The ACLU is suing the state’s university system because it won’t provide transgender-inclusive health insurance coverage, according to a statement:
The American Civil Liberties Union, ACLU of Wisconsin, and volunteer attorneys from the law firm Hawks Quindel sued Wisconsin’s state university system and insurance board today over their refusal to provide gender-affirming health insurance coverage to state employees who are transgender.
The federal lawsuit was filed on behalf of Alina Boyden, a graduate student at the University of Wisconsin-Madison, and Shannon Andrews, a cancer researcher at the University of Wisconsin Medical School.
“The state continues to deny our clients coverage for medically necessary treatment simply because they are transgender, in violation of Title VII of the Civil Rights Act and the Equal Protection Clause of the Fourteenth Amendment,” said John Knight, an attorney with the ACLU LGBT Project. “All that transgender people like Alina and Shannon are asking for is to be treated like everyone else, and that includes respect and coverage for the health care they need.”
The Milwaukee Journal-Sentinel has more including a statement from Gov. Scott Walker:
Two transgender University of Wisconsin employees sued state entities Friday in federal court over their refusal to pay for their gender transition surgeries.
The two employees sued the UW System, the Board of Regents, insurers and others with the assistance of the national and Wisconsin arms of the American Civil Liberties Union.
“As a result of (state policies), plaintiffs’ health insurance plans single out transgender employees for unequal treatment by categorically depriving them of all medical care for gender dysphoria, a serious medical condition codified in the Diagnostic and Statistical Manual of Mental Disorders and International Classification of Diseases,” attorneys wrote in the lawsuit filed in federal court in Madison.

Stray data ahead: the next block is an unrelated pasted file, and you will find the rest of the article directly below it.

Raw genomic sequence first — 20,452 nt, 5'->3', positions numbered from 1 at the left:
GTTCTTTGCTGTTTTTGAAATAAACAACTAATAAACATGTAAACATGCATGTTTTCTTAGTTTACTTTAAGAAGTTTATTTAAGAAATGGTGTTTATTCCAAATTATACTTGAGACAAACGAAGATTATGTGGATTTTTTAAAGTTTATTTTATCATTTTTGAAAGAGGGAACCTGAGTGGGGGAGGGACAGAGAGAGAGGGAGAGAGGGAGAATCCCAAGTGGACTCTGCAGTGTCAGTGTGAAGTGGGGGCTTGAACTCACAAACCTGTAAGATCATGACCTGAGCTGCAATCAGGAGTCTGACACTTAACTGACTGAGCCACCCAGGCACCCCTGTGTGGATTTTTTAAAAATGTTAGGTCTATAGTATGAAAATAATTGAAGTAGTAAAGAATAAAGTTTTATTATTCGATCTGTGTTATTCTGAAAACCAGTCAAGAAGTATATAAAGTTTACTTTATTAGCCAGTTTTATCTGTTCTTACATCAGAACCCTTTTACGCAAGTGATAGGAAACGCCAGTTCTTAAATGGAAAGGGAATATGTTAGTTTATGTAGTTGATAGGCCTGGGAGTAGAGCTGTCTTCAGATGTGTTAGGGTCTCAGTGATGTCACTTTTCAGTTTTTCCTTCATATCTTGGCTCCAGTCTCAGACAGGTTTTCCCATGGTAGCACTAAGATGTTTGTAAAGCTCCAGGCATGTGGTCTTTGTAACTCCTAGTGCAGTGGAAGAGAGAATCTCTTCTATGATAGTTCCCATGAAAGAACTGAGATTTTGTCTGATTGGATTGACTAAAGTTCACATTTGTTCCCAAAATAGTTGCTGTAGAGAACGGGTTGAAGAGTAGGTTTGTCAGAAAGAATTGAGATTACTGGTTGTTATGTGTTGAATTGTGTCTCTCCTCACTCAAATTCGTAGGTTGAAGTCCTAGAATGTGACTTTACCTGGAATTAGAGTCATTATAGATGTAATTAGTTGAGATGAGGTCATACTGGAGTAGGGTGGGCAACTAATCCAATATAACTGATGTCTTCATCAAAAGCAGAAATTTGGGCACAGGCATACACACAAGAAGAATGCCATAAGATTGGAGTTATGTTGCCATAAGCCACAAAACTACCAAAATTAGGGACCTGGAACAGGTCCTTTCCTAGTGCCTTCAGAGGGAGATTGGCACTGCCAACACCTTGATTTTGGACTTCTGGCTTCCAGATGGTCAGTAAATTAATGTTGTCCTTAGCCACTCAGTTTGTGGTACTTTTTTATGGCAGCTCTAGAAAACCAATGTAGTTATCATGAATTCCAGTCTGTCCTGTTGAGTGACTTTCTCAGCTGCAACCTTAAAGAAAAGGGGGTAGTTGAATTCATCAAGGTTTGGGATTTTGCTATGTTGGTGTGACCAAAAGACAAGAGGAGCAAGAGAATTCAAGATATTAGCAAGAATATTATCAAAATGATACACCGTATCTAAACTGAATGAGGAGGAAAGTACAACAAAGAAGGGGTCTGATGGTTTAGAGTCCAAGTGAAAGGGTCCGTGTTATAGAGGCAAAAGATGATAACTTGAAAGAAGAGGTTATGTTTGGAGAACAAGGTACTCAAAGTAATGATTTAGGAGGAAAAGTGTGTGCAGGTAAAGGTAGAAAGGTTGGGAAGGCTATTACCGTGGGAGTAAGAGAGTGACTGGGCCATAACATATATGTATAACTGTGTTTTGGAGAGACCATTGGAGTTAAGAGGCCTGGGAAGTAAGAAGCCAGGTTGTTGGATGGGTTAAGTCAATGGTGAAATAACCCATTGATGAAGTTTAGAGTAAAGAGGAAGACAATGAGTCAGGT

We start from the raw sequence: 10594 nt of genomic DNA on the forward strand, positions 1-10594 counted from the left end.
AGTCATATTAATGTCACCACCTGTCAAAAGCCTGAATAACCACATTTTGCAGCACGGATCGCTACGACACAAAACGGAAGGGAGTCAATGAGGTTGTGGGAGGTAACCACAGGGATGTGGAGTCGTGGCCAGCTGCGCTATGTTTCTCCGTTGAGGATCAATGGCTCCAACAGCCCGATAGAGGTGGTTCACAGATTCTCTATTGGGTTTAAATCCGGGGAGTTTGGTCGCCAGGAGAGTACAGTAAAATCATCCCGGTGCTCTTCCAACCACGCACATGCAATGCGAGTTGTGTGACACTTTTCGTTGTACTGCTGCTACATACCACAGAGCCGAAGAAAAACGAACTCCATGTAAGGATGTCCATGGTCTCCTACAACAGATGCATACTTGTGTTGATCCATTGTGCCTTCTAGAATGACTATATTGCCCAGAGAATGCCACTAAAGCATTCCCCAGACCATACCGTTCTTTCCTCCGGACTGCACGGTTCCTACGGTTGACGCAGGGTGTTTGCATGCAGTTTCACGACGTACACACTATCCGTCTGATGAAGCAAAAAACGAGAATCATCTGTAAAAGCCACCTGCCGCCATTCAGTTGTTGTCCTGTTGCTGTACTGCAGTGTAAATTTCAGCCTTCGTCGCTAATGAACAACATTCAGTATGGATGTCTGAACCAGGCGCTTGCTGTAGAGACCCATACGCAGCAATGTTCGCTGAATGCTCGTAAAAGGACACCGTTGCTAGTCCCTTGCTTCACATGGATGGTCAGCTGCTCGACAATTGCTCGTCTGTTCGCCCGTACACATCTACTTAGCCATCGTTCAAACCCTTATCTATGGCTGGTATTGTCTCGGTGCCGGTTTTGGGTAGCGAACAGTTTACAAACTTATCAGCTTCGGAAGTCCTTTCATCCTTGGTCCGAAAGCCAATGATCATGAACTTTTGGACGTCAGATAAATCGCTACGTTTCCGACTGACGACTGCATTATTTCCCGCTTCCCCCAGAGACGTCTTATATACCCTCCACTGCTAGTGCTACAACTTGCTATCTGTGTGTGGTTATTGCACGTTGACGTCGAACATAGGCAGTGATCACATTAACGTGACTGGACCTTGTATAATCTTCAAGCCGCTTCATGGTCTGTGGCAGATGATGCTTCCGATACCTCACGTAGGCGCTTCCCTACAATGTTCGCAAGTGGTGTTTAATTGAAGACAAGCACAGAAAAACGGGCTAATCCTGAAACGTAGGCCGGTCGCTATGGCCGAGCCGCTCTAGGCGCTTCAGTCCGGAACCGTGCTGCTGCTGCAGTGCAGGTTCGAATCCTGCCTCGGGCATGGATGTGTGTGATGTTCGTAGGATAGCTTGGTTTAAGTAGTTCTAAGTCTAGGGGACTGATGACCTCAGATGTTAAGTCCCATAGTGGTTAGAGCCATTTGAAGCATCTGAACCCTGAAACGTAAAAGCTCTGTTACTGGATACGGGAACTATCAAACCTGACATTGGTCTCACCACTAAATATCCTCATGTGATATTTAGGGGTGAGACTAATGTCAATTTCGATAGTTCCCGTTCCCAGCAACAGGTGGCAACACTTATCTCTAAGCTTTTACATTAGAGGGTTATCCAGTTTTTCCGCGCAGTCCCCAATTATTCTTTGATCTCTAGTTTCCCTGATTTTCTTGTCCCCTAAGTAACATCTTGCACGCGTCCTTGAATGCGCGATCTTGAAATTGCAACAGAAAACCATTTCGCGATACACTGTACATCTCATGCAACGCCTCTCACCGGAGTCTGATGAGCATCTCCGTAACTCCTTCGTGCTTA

A spokesman for Gov. Scott Walker stood by how the state has handled the issue.
“We believe the policy adopted by the (state) is a reasonable measure that protects taxpayers from funding sex changes for state employees and complies with both state and federal law,” Walker spokesman Tom Evenson said by email.
Iowa State University’s Pride Week is kicking off this week, the Iowa State Daily reports:
Iowa State’s Pride Summit is kicking Pride Week off with a call for unity and inclusion.
Various clubs and campus organizations will host events Monday through Friday to inform and express what Pride Week is all about.
“It gives us an opportunity to create intentional spaces and gather in community with each other,” said Joel Hochstein, hearing officer for the Office of Student Conduct.
Hochstein said Pride Week is about forming a local community and connecting with other local communities to join together on a national scale.
All students, faculty and staff are welcome to participate in the 10 official panels, activities and political call-to-action events outlined in the LGBTSS Pride Week events webpage.
The Pride Alliance, College of Business, Pride Summit, LGBT Student Services (LGBTSS), Office for Diversity and Inclusion, Gamma Rho Lambda, the Queer Graduate Association and Iowa State oSTEM will host these various events this week.
Sioux City has a new LGBTQ police liaison, the Associated Press reports:
The Sioux City Police Department has named its first liaison to the LGBTQ community.
The department announced on Wednesday that Officer Brooke Davies has taken the position to promote communication and cooperation between the police and individuals who identify as lesbian, gay, bisexual, transgender, queer or questioning, the Sioux City Journal reported (http://bit.ly/2o2t6k9 ).
Davies joined the department in August 2012 and is currently assigned to the special traffic enforcement program.
Chief Doug Young said the position is an extension of the department’s community policing approach, which attempts to build relationships with local neighborhoods and minorities. He said it’s a move other police departments around the country have made.
“Through our community policing efforts, we’re reaching out to all different segments of our community, and this is a segment that we’ve never reached out to before,” he said. “We live in a diverse community, and we’re here to serve everybody.”